The goal of marketing is to change customer behavior to generate incremental revenue. Learn more about what that means here.
Maybe you have encountered this situation before: digital marketing is firing on all cylinders, producing win after win. Despite this, sales are still not meeting expectations.
The key to understanding why this happens–why some marketing “works” and some does not–is incrementality.
What Is Marketing Incrementality?
In marketing, an incremental sale is a sale that would not have happened if the marketing campaign was taken away. To put it simply, an incremental sale is one that was definitely* caused by a marketing campaign. (*definitely as in probably, as defined by statistics)
A real-life example to illustrate this concept:
I’m a bridesmaid in a wedding. The bride gives me a link to the dress she wants me to buy. It’s only available from one online retailer. I need to purchase the dress or drop out of the wedding.
If I happen to view or click a retargeting ad as I make the purchase, those ads didn’t convince me to do anything. If I had never seen the ads, I still would have purchased the dress.
Now, let’s say this retailer also happens to sell dresses for everyday wear. There are product recommendations in my shipping confirmation email. I see a dress that I like and purchase it.
I was vaguely considering updating my wardrobe for summer, but I had no solid plans. If I hadn’t received the email with the recommendations, I wouldn’t have purchased anything else from the dress retailer. This is an incremental sale.
Why Is Incrementality Important?
I recently posted the following poll on Twitter:
You invested $100 in a digital marketing campaign and it returned $500 (last click attribution).— Alex (@heyitsalexP) August 2, 2021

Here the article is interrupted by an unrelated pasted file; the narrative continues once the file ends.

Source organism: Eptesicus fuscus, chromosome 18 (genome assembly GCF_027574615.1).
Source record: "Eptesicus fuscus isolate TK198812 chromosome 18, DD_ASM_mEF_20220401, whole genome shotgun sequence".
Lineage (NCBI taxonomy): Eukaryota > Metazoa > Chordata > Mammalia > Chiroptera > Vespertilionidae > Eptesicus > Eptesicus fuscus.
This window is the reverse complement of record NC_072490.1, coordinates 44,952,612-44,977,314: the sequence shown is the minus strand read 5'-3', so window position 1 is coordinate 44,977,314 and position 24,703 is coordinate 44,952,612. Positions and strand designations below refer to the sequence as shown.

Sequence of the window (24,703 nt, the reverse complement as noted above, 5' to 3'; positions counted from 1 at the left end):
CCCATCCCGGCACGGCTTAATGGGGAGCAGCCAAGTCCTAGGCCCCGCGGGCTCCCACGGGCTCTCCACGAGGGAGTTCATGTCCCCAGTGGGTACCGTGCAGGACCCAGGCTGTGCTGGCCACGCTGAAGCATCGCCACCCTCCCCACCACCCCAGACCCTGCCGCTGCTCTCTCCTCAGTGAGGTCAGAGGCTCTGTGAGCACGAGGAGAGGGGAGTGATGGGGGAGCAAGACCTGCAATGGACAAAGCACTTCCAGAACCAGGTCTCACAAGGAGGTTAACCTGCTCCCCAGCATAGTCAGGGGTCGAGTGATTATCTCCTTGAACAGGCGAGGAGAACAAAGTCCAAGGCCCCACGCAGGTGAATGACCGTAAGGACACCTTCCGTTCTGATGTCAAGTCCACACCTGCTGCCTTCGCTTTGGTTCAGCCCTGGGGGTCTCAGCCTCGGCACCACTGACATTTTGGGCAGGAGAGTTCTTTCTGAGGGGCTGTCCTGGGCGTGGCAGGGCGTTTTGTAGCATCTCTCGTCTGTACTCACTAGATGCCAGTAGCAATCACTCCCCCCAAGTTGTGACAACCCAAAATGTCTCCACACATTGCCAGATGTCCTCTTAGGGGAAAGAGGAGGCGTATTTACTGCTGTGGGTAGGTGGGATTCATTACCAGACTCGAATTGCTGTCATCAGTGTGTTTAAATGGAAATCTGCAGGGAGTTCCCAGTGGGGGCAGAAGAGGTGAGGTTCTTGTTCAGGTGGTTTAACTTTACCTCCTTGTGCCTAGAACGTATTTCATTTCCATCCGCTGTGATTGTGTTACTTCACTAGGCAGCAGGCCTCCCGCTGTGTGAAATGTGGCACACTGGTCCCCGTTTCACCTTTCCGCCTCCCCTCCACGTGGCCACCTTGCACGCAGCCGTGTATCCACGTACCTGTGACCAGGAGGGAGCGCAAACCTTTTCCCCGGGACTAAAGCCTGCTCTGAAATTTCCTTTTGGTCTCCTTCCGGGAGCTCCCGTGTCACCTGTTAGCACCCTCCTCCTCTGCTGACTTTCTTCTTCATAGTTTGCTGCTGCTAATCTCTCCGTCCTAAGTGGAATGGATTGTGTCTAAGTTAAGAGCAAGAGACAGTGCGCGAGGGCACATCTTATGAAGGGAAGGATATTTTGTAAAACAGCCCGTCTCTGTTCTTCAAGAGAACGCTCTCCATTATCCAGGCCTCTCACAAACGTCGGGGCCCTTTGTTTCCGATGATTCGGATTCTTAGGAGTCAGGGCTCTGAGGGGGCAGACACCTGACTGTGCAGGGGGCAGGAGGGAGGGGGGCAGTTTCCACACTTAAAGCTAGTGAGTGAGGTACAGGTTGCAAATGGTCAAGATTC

90% of the conversions you drove via the campaign would have taken place within 7 days, even if you never ran the campaign.
Was this campaign successful?
It’s a bit ambiguous, but the central premise is this: your return on ad spend doesn’t matter if the purchases you won were not incremental. Paying $100 to earn $500 that you could have earned for free is not a “win”.
You can see from this example that it’s possible to achieve outstanding campaign-level performance AND drive no incremental lift in sales.
It’s easy to make a false association between marketing return on ad spend (ROAS) and business growth. If my marketing activities are profitable, and sales are going up, then surely, sales are going up BECAUSE of my marketing? Right? Not always.
Oftentimes the reason a given marketing activity appears to drive a high return is because you’re inserting one more marketing touch in front of a purchase that probably would have happened anyway.
Branded paid search–ads that are triggered when a person literally types your brand name into a search engine like Google–are a perfect example. This is often the highest ROAS channel in any digital marketing mix.
The prospect is aware of your brand and motivated enough to seek you out. You’re not convincing the prospect of anything by placing one more paid step between them and your website.
How To Measure Marketing Incrementality
The most accessible way to determine if a marketing campaign is driving incremental sales is to perform a holdout test. This is when you take your target audience, split it in half, and only serve the advertising experience to one half of the audience (the test group).
Then you measure how many members of each audience convert, and how much they spend on average. If the test audience spends more, and the difference between the two groups is statistically significant, the campaign is driving incremental revenue.
There are a few challenges to this approach. If you’re attempting to run a holdout test on an entire marketing channel, business performance may decline. To get the most accurate results you should only run one test at a time, and each test could last several weeks.
There are some principles you can use to build your paid media strategy with incrementality in mind, without holdout testing everything. There are also more advanced statistical techniques for determining incrementality, which may require machine learning. I will cover both of those in a future piece.